– Which is your background? Where were you before coming to IGFAE?
I finished high school in my native country, Bulgaria. Then I moved to Germany, where I graduated at the Technical University of Munich and later did my doctorate at the Max Planck Institute. During my PhD, I analysed data of one of LHCb’s competitors – the Japanese Belle experiment. These were three exciting years when I learned a lot and got to obtain interesting results out of Belle. Right after my PhD, I came to Santiago.

– Why did you choose to come to IGFAE?
It was my first job offer at the experiment I wanted so I took it.

– What would you like to do next? Where do you see yourself in 10 years?
I am very excited about the two upcoming years, in which I will be the convener. I am looking forward to analysing the new LHCb data and hopefully finding in it something new. On the long term, I would like to be in charge of my own project and team of researchers.

– How do you see the future of particle physics? And of LHCb?
Particle physics without any doubt has been one of the most interesting research fields in the last century. After a boom of a couple of decades, when every few years a new particle was discovered, now the field is becoming more challenging. We know that there is lot to discover but we haven’t been able to find it yet. We can only explain a small fraction of the matter in the Universe and know that there is a lot more. It is possible that any unknown particles are so heavy that they cannot be produced at the LHC. Apart from the Higgs, no additional elementary particles have been observed since the start of the LHC. This is where LHCb could help – most of our searches rely on the indirect approach, meaning that we don’t observe the particles directly but measure what their effect is in various decay processes. We see their shadow, so to speak. For this we don’t need too much energy but a lot of data. I think that this approach will be very important in the near future. Soon we will have also data from Belle II, the upgrade of the Belle experiment, which uses the same approach as LHCb. Depending on the discoveries made by the collider and neutrino experiments, we will have to make decisions on what kind of future experiments we need. For this the next 10-15 years, in which new collider and neutrino experiment data will be collected and analysed, are crucial, as they could change the particle physics field entirely.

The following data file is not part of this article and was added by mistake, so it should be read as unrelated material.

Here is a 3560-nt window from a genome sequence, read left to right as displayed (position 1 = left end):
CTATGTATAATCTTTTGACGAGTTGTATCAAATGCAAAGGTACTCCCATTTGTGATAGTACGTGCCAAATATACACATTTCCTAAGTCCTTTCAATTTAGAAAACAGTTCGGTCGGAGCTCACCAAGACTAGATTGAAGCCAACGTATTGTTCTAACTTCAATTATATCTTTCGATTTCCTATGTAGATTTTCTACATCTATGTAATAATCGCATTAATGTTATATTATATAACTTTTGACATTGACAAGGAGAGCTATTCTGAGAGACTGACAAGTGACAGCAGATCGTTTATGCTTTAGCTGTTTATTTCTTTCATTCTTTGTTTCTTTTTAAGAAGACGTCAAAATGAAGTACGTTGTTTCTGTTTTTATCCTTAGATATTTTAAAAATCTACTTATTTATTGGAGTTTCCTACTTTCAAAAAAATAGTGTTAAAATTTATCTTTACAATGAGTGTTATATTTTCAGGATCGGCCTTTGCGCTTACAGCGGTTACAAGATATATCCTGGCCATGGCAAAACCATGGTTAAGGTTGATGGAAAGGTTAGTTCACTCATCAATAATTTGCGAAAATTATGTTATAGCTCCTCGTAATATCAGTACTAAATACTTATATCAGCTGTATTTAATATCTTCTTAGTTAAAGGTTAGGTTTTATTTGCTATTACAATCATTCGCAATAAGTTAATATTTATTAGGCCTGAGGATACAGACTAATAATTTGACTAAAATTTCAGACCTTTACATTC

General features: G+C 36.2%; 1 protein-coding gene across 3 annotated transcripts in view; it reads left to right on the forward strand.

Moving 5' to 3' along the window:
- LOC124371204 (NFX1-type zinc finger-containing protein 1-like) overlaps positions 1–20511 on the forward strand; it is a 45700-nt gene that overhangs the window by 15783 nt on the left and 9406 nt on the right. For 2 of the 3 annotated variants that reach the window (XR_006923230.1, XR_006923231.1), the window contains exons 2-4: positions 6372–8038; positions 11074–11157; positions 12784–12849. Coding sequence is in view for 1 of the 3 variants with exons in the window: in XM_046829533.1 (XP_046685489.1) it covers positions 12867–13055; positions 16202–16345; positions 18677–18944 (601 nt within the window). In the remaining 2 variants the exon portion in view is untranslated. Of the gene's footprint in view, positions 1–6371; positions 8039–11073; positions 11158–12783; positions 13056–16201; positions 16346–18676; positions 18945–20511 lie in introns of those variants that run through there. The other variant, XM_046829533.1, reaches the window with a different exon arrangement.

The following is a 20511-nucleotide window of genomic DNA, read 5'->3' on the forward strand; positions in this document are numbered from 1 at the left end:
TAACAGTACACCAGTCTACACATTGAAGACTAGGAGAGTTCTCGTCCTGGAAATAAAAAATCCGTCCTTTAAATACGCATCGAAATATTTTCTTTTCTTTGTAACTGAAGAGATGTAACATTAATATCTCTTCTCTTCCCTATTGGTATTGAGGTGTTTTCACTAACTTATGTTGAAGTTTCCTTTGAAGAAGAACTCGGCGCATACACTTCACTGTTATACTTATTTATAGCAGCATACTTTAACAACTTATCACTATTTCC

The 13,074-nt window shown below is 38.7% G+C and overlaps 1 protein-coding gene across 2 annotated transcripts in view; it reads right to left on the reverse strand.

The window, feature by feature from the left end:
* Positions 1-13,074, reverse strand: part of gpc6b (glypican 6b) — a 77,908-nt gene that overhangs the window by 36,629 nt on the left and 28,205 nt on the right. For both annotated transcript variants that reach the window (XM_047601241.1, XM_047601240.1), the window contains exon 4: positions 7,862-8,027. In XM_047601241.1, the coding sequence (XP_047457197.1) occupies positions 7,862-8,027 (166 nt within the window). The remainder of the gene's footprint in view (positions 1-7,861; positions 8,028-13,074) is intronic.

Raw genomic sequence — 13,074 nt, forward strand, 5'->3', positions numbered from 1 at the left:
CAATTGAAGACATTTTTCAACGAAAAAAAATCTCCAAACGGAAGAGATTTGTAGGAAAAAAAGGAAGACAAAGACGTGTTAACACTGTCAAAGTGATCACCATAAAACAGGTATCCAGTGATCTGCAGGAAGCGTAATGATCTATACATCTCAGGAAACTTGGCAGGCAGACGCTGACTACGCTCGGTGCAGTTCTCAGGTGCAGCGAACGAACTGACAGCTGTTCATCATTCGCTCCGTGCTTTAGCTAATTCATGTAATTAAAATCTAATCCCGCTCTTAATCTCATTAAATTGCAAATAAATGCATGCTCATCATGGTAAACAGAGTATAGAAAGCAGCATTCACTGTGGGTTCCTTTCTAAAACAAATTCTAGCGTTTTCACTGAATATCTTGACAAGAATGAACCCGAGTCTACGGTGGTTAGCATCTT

– Have you encountered problems in your career for being a female scientist?
I haven’t encountered any serious problems. However, I am a witness of the challenges other women face. A big one in a competitive male-dominated field such as particle physics is the career drawbacks women suffer due to pregnancy and motherhood. As in many other fields, this could be the killer of a career. Efforts to overcome these disadvantages are being made but they are far from sufficient. It is sad to see good scientists leave the field because of this.

– If you were not a physicist, what would you be?
I have two answers for you here: the answer of the pragmatic and the answer to the dreamer. Pragmatically, I would most probably be an IT specialist or an engineer. The dreamer’s answer is a writer.

– What’s your favourite thing about living in Santiago? And the least favourite?
There are many things to like about Santiago and Galicia in general – the nature, the historical heritage, the food. My favourite is the closeness to the ocean, which offers beautiful sceneries. On the downside, travel from Santiago is difficult. To visit friends or family in other parts of Europe, I have to travel sometimes a full day or even two.